Head heavy with troubles, Tau stole a look at Jabari. The Petty Noble had to feel the day’s pressure. At the testing, he’d hold his sword and Kerem’s potential for prosperity or poverty in his hands.

“I’ll be fine,” Jabari said, noticing the glance.

“Soon you’ll be crossing blades with some of the best Noble fighters in the South.”

“I know,” Jabari said. “I’m ready. Aren made me so… with your help.”

The words were kinder than any Jabari had spoken in days, and it was more of a peace offering than a Lesser had any right to expect.

“You are ready. I know it,” Tau said, hoping it was true.

Aren drew apace with them. “How’s the knee?”

The day before, Tau and Jabari had collided in practice and Jabari had fallen.

“It’s strong,” Jabari said. “The swelling is gone. I feel fine.”

“Eyes on the Goddess,” Aren told his student.

“Always. I’m ready,” Jabari said, echoing Tau’s words and shooting him a smile. “I’ll not fail.”

“It’s luck that determines who you draw in the first rounds,” Aren told him. “Remember what I said.”

Jabari tapped his temple. “I have it. If I face Lanre, I’ll watch his overhand swing.”

“You’d better. It’s a feint, and he’ll crack those pretty teeth of yours with his shield while you gawp at his sword. And?”

“And Sizwe is quick.”

“Quick? That skinny bastard… Uh, no disrespect to his Noble person, but that skinny bastard is an inyoka, except he strikes twice as fast.”

Jabari laughed. He was always quick to laugh, thought Tau, but this was serious. He looked up and wiped sweat from his shaved head, more forming the instant the first swath was whisked away.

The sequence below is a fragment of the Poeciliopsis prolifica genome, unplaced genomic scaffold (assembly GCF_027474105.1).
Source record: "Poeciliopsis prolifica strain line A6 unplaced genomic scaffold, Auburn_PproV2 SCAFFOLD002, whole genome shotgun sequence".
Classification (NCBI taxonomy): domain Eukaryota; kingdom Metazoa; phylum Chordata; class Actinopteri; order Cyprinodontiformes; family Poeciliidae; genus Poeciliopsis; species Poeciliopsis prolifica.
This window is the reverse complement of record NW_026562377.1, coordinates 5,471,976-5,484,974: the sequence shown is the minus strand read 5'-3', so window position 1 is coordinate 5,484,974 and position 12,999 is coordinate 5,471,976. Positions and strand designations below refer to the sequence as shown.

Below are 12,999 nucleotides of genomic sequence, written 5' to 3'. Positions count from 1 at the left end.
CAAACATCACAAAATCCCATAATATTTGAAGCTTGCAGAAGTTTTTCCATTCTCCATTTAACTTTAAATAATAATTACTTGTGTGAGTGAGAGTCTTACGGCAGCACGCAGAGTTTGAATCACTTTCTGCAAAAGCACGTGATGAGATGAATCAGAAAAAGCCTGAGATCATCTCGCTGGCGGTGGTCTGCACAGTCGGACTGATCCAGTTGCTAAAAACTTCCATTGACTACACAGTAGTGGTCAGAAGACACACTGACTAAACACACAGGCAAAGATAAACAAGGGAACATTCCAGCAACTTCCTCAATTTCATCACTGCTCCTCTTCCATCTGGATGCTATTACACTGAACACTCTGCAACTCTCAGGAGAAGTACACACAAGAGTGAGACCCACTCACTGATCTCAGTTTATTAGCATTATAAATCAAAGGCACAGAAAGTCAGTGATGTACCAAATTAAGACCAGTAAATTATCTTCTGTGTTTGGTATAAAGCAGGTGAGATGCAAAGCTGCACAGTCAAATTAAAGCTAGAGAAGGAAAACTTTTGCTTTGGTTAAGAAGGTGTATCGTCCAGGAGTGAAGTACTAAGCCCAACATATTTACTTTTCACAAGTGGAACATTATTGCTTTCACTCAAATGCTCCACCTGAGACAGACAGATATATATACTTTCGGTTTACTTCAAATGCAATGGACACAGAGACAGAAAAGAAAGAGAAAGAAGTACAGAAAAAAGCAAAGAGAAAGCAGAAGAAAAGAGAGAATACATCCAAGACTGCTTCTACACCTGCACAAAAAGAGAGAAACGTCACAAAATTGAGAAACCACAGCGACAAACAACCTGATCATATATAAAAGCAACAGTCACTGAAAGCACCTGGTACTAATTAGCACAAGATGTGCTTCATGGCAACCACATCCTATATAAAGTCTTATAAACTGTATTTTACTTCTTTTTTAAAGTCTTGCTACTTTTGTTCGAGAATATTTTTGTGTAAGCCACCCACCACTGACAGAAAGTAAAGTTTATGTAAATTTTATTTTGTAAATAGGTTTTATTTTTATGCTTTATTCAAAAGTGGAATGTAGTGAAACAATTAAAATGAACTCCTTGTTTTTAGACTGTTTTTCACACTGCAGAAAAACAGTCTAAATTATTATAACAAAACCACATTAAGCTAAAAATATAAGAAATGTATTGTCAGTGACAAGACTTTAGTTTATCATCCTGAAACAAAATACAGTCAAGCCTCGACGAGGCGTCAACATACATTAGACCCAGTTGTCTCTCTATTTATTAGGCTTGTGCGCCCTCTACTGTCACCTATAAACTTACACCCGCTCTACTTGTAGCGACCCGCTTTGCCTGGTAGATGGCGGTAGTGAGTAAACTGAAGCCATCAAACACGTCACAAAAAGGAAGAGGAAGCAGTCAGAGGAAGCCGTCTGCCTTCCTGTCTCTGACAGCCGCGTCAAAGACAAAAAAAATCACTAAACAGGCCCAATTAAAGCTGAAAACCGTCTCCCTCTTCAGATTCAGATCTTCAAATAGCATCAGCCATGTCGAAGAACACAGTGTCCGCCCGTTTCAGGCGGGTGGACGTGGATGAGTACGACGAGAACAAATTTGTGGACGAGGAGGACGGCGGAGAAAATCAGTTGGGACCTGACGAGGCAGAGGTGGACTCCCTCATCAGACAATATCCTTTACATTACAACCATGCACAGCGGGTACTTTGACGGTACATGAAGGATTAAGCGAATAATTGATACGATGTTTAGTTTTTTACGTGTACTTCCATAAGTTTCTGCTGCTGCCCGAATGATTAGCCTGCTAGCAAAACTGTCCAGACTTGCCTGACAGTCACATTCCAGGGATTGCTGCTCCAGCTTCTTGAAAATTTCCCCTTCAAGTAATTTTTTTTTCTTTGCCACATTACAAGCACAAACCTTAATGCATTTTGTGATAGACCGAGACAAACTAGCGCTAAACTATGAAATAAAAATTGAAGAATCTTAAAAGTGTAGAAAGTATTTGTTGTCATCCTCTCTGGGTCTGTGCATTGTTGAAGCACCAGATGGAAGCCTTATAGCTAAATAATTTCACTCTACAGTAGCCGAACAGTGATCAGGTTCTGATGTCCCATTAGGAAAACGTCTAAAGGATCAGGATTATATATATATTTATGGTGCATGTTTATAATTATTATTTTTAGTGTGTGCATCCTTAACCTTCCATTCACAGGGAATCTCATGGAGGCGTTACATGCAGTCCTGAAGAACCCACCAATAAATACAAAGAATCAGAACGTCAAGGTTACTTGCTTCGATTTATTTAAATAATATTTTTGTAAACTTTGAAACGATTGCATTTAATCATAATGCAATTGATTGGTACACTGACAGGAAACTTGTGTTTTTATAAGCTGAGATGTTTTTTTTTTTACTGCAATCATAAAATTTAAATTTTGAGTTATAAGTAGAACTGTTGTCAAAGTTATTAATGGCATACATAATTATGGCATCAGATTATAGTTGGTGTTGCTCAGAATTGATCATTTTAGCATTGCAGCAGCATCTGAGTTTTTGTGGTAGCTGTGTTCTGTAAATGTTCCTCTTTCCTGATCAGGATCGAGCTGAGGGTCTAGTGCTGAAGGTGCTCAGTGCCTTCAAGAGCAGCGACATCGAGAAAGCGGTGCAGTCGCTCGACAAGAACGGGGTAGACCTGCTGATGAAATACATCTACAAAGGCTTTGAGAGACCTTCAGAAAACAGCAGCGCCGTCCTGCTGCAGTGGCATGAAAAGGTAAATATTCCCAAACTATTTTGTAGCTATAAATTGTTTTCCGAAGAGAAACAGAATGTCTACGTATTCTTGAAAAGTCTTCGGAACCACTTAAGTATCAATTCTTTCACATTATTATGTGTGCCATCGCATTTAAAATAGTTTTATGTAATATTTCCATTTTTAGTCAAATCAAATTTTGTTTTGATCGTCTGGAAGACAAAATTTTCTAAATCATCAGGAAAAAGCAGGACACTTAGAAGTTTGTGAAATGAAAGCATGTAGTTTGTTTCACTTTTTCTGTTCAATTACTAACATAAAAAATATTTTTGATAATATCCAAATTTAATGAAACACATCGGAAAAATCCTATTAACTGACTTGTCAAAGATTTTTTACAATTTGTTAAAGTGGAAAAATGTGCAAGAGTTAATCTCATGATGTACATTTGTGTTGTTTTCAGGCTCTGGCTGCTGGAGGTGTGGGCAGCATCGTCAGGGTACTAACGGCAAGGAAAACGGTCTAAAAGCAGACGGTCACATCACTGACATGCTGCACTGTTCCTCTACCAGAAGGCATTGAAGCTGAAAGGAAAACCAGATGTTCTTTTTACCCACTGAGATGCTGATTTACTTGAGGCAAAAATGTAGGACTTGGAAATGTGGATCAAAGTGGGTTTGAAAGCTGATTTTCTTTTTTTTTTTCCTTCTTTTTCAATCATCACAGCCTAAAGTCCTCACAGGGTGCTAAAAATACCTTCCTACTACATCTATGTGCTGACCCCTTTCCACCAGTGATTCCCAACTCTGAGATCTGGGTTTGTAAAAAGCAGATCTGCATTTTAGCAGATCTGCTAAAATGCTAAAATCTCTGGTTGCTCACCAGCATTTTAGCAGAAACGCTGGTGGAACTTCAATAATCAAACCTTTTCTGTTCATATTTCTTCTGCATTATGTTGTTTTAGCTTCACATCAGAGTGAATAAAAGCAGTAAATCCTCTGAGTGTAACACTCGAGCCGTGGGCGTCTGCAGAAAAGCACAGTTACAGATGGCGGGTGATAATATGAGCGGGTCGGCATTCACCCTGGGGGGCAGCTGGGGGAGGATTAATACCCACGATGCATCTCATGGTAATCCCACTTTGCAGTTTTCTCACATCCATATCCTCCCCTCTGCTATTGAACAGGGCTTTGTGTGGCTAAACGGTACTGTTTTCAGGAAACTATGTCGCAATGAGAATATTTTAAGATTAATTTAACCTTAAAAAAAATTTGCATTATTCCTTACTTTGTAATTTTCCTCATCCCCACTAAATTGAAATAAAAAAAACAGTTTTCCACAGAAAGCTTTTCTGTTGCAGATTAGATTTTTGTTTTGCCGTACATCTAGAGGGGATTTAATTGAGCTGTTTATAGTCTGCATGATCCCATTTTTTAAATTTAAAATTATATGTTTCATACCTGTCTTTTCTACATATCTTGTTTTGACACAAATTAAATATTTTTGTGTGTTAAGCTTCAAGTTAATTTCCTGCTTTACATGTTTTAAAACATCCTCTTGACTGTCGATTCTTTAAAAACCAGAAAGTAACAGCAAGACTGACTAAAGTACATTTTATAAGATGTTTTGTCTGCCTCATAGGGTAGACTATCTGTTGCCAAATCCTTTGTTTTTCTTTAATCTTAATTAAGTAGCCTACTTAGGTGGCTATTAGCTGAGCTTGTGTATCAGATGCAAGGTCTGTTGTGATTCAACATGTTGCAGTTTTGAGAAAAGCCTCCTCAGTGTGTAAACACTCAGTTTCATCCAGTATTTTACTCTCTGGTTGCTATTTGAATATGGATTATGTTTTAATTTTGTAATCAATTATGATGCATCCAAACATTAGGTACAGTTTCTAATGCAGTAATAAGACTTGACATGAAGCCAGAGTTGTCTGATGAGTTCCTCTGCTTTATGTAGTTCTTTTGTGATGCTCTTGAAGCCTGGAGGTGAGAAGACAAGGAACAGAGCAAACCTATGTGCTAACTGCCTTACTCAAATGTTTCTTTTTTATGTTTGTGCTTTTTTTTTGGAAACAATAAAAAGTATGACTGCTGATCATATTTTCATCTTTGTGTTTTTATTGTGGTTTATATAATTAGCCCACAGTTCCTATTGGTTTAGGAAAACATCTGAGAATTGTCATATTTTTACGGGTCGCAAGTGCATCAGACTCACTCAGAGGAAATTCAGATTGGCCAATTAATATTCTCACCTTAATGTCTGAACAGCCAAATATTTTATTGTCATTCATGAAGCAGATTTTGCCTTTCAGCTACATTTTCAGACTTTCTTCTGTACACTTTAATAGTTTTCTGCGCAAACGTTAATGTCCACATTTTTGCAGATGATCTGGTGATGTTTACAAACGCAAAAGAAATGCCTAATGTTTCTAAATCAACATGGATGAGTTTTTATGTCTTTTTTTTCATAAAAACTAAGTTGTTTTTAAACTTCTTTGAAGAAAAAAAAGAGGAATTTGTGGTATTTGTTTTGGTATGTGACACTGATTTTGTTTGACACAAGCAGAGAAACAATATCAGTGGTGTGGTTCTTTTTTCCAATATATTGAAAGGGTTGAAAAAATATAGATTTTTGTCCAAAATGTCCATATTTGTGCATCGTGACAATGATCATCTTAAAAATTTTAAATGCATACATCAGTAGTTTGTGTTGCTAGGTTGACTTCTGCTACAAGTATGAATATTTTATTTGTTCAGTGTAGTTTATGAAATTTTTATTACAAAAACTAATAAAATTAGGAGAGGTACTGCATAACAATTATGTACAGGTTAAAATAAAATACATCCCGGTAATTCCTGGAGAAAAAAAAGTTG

They were still a few thousand strides from the fighting circles, on the flat and fallow fields between Kerem and Mawas, and the sun was nearing its zenith. The testing would begin at midday and it was Hoard: too hot to grow, too hot to harvest. It would be horrible to fight in this swelter, which was the point.

He heard more laughter. Jabari was joking with one of the Ihagu. If all went well, the Petty Noble would be a full-blooded Indlovu in three cycles. Tau worried Jabari wouldn’t laugh as much after he’d spent time fighting the hedeni. He wanted nothing but the best for his Noble friend, truly, but he was glad he’d found a different path for himself.

“Keep your head straight too,” Aren said to Tau. “Watch Jabari and the other Nobles. This is a great opportunity. You’ll get to experience a testing before your own.”

Aren put his arm around Tau’s shoulders and squeezed. “It makes a difference, seeing how desperate fights get when something is on the line.”

Tau nodded and let his head hang, facing the dirt. It would break Aren’s heart if he knew what Tau was planning. “I’ve experienced something similar,” he said, reminding his father he’d fought in Daba.

“Yes, I think I try to forget you have…” There was a pause. It looked like Aren wanted to say more. “Still,” he said, “even though you’re not fighting today, keep your sword nearby. Warm up with Jabari and put yourself in a fighting mind. Give your body the same feelings and stress. It’ll help when it’s your turn. Trust me.”

“Always,” Tau told his father as the column of men slowed to a stop.

“The testing,” Aren said. “We’re here.”

BOOK: The Rage of Dragons (The Burning Books #1)
5.09Mb size Format: txt, pdf, ePub